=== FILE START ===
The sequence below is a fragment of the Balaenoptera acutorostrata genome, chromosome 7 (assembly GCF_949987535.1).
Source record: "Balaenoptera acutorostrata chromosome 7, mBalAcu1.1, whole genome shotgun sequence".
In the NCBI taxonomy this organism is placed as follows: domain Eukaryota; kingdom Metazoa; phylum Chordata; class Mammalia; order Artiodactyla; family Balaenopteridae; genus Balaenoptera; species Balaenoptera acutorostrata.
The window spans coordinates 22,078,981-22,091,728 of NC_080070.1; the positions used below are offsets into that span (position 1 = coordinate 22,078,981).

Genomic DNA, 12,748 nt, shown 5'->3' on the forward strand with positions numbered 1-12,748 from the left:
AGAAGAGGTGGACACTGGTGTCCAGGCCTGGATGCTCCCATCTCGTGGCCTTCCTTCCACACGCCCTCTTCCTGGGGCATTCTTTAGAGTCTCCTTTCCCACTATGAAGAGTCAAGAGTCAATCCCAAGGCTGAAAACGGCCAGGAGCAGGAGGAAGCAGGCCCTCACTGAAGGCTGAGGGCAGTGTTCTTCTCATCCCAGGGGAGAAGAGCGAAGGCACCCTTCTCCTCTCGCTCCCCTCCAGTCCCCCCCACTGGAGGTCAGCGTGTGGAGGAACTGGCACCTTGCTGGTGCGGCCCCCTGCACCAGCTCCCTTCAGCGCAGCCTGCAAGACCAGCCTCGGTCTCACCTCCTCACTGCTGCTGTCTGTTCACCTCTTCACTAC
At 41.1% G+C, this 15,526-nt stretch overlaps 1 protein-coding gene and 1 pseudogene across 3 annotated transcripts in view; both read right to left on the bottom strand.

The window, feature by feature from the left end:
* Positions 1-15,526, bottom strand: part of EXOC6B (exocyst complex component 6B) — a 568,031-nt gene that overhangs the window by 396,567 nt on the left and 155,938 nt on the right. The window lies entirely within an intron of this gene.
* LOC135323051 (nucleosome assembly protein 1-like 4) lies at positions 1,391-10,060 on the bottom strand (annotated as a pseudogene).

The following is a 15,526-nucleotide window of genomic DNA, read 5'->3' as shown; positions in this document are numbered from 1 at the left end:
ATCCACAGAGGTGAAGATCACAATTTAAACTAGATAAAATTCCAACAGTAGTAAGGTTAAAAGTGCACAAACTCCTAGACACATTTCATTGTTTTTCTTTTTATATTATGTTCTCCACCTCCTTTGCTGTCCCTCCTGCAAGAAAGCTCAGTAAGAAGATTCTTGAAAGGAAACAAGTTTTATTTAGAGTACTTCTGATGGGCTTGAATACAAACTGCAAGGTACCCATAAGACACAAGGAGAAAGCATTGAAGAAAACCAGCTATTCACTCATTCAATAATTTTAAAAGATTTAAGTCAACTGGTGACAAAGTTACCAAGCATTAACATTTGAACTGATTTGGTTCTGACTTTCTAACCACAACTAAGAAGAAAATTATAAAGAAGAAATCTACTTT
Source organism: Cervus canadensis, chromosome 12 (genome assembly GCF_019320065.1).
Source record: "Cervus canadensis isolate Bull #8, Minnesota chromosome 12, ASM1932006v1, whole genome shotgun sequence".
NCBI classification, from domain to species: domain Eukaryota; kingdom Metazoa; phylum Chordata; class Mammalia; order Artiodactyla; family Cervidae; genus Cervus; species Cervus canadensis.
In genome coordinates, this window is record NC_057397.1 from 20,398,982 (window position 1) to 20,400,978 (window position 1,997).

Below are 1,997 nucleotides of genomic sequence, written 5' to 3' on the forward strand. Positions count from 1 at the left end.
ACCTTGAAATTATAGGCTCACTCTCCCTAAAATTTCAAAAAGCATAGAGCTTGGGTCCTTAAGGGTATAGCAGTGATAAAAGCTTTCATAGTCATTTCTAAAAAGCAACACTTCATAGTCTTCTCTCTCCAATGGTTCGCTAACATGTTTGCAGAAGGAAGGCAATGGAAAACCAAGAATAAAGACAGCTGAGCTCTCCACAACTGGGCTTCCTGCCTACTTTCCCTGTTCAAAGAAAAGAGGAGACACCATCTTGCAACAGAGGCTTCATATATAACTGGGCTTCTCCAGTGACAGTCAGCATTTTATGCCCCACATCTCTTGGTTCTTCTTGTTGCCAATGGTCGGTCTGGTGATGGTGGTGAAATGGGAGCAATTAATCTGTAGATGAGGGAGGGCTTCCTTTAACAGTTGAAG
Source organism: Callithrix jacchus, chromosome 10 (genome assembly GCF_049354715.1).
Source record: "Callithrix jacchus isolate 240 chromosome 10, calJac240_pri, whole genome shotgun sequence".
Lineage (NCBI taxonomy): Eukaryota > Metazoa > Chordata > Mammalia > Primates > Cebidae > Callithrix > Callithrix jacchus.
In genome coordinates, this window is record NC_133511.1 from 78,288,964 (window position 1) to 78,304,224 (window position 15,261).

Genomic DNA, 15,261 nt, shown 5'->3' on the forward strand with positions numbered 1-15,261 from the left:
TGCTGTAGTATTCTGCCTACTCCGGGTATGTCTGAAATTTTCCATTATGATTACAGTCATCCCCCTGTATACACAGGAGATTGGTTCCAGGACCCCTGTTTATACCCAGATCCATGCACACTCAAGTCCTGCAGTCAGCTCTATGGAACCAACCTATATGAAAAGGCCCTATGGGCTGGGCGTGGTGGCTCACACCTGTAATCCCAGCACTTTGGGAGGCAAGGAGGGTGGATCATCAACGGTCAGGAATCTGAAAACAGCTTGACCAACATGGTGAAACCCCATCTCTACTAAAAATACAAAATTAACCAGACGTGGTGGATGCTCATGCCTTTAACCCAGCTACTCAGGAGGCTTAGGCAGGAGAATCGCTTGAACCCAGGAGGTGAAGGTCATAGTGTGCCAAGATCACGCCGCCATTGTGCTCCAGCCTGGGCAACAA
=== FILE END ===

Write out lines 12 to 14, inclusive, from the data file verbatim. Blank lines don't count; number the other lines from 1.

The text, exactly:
ATCCACAGAGGTGAAGATCACAATTTAAACTAGATAAAATTCCAACAGTAGTAAGGTTAAAAGTGCACAAACTCCTAGACACATTTCATTGTTTTTCTTTTTATATTATGTTCTCCACCTCCTTTGCTGTCCCTCCTGCAAGAAAGCTCAGTAAGAAGATTCTTGAAAGGAAACAAGTTTTATTTAGAGTACTTCTGATGGGCTTGAATACAAACTGCAAGGTACCCATAAGACACAAGGAGAAAGCATTGAAGAAAACCAGCTATTCACTCATTCAATAATTTTAAAAGATTTAAGTCAACTGGTGACAAAGTTACCAAGCATTAACATTTGAACTGATTTGGTTCTGACTTTCTAACCACAACTAAGAAGAAAATTATAAAGAAGAAATCTACTTT
Source organism: Cervus canadensis, chromosome 12 (genome assembly GCF_019320065.1).
Source record: "Cervus canadensis isolate Bull #8, Minnesota chromosome 12, ASM1932006v1, whole genome shotgun sequence".